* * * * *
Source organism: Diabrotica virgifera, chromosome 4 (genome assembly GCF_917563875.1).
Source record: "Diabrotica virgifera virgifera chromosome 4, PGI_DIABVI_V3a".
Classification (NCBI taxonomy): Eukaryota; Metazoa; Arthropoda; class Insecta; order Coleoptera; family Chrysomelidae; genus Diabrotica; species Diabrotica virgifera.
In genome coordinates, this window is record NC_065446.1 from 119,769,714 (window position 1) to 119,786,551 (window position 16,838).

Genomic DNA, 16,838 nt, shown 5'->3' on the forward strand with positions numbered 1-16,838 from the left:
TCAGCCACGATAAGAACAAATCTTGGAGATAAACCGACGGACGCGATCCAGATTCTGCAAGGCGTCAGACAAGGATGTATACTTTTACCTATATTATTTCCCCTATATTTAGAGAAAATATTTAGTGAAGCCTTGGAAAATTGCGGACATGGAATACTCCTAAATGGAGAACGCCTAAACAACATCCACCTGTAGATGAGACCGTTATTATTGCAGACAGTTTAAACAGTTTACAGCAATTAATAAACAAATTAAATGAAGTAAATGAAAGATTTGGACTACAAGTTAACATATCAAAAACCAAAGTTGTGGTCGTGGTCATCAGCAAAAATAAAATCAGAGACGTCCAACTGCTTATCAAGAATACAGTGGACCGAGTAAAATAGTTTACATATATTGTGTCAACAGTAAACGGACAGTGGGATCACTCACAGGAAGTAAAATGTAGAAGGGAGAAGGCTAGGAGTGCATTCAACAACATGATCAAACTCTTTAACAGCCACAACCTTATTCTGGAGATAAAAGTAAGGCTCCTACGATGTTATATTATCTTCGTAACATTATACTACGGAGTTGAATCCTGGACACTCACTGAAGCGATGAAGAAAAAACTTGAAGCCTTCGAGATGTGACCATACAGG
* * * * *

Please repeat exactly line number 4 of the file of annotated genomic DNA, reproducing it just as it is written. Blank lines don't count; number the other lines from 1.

In genome coordinates, this window is record NC_065446.1 from 119,769,714 (window position 1) to 119,786,551 (window position 16,838).